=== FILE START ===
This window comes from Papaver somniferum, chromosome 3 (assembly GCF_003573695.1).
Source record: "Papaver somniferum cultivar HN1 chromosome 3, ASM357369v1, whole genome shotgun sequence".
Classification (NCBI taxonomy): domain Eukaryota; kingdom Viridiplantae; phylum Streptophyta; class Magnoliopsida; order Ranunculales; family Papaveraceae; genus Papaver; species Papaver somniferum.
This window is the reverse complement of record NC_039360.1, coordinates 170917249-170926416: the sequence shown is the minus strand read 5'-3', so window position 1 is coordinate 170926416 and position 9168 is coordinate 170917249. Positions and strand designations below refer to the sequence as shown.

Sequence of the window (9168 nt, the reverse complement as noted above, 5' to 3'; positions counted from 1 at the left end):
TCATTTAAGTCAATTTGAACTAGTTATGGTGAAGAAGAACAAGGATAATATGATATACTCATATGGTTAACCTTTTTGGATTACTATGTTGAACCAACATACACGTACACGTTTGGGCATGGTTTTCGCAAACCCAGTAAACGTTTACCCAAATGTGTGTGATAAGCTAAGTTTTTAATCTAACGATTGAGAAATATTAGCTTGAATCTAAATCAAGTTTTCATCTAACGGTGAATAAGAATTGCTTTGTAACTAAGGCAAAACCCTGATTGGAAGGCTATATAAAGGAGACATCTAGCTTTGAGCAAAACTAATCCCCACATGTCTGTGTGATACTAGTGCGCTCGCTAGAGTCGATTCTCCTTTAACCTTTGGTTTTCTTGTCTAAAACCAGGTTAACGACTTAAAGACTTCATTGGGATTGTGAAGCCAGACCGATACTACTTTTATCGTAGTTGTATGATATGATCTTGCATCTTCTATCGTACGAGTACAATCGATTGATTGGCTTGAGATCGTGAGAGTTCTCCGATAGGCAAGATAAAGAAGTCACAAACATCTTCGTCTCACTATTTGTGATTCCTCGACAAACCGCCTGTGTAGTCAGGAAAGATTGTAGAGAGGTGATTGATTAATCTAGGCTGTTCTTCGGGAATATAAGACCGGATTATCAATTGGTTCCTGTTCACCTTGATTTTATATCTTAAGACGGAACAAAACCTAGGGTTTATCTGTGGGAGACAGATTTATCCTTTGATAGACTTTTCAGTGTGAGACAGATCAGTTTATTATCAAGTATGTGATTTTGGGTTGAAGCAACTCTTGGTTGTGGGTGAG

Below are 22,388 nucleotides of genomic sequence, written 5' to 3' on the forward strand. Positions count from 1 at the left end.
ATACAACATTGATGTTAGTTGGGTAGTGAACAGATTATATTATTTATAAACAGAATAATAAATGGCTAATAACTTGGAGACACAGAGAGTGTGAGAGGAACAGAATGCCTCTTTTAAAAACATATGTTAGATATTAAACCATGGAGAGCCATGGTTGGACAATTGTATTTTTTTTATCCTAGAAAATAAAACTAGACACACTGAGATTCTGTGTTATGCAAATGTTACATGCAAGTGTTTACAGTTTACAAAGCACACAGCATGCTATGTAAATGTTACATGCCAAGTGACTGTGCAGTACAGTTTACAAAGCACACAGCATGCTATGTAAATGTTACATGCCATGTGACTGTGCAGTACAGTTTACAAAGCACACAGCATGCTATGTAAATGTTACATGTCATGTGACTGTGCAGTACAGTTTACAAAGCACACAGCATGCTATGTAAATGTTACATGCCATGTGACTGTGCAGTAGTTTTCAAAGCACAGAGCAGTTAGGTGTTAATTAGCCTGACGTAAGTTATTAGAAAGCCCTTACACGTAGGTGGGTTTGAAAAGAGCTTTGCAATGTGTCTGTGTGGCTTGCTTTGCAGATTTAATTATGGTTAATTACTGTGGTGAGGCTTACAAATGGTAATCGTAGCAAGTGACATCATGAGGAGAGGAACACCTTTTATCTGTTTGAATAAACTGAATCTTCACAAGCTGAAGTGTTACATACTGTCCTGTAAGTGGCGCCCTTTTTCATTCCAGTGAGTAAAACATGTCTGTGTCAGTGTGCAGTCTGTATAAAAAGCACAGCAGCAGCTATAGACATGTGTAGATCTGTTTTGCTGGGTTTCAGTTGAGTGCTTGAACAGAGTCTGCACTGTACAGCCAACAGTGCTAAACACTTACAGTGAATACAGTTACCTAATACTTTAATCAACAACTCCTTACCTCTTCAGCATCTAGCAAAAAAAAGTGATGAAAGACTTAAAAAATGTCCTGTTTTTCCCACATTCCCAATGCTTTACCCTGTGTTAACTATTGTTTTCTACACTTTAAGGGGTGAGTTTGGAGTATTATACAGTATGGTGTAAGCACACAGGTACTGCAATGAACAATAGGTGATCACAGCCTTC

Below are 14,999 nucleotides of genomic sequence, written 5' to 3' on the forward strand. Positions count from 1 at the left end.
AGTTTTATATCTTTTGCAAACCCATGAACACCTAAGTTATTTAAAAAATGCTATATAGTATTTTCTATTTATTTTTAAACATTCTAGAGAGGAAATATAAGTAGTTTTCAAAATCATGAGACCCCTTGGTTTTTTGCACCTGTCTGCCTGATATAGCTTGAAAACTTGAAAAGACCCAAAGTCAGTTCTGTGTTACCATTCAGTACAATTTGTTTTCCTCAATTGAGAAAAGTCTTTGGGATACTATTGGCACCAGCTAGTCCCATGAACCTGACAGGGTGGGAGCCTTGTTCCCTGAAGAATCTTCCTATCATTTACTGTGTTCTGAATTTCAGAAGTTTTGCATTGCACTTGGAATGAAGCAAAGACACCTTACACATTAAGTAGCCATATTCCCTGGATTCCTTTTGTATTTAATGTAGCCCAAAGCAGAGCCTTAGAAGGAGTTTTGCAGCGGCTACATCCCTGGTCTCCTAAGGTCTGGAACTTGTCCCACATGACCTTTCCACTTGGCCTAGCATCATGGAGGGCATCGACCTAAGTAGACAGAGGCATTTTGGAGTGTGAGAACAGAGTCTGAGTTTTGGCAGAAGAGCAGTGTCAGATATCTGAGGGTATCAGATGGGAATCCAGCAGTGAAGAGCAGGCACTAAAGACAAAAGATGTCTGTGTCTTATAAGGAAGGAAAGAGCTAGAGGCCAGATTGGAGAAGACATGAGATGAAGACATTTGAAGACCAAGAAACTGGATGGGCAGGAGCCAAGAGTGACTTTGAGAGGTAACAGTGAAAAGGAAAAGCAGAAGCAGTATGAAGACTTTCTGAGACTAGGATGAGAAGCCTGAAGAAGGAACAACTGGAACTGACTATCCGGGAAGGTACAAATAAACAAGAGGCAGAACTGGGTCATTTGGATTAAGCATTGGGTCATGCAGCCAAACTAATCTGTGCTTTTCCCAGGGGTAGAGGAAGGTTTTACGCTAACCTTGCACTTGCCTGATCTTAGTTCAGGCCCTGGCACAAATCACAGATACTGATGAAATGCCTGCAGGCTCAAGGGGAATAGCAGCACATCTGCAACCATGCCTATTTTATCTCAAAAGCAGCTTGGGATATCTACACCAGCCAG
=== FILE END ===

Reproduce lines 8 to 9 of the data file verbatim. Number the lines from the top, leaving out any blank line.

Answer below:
ATACAACATTGATGTTAGTTGGGTAGTGAACAGATTATATTATTTATAAACAGAATAATAAATGGCTAATAACTTGGAGACACAGAGAGTGTGAGAGGAACAGAATGCCTCTTTTAAAAACATATGTTAGATATTAAACCATGGAGAGCCATGGTTGGACAATTGTATTTTTTTTATCCTAGAAAATAAAACTAGACACACTGAGATTCTGTGTTATGCAAATGTTACATGCAAGTGTTTACAGTTTACAAAGCACACAGCATGCTATGTAAATGTTACATGCCAAGTGACTGTGCAGTACAGTTTACAAAGCACACAGCATGCTATGTAAATGTTACATGCCATGTGACTGTGCAGTACAGTTTACAAAGCACACAGCATGCTATGTAAATGTTACATGTCATGTGACTGTGCAGTACAGTTTACAAAGCACACAGCATGCTATGTAAATGTTACATGCCATGTGACTGTGCAGTAGTTTTCAAAGCACAGAGCAGTTAGGTGTTAATTAGCCTGACGTAAGTTATTAGAAAGCCCTTACACGTAGGTGGGTTTGAAAAGAGCTTTGCAATGTGTCTGTGTGGCTTGCTTTGCAGATTTAATTATGGTTAATTACTGTGGTGAGGCTTACAAATGGTAATCGTAGCAAGTGACATCATGAGGAGAGGAACACCTTTTATCTGTTTGAATAAACTGAATCTTCACAAGCTGAAGTGTTACATACTGTCCTGTAAGTGGCGCCCTTTTTCATTCCAGTGAGTAAAACATGTCTGTGTCAGTGTGCAGTCTGTATAAAAAGCACAGCAGCAGCTATAGACATGTGTAGATCTGTTTTGCTGGGTTTCAGTTGAGTGCTTGAACAGAGTCTGCACTGTACAGCCAACAGTGCTAAACACTTACAGTGAATACAGTTACCTAATACTTTAATCAACAACTCCTTACCTCTTCAGCATCTAGCAAAAAAAAGTGATGAAAGACTTAAAAAATGTCCTGTTTTTCCCACATTCCCAATGCTTTACCCTGTGTTAACTATTGTTTTCTACACTTTAAGGGGTGAGTTTGGAGTATTATACAGTATGGTGTAAGCACACAGGTACTGCAATGAACAATAGGTGATCACAGCCTTC

Below are 14,999 nucleotides of genomic sequence, written 5' to 3' on the forward strand. Positions count from 1 at the left end.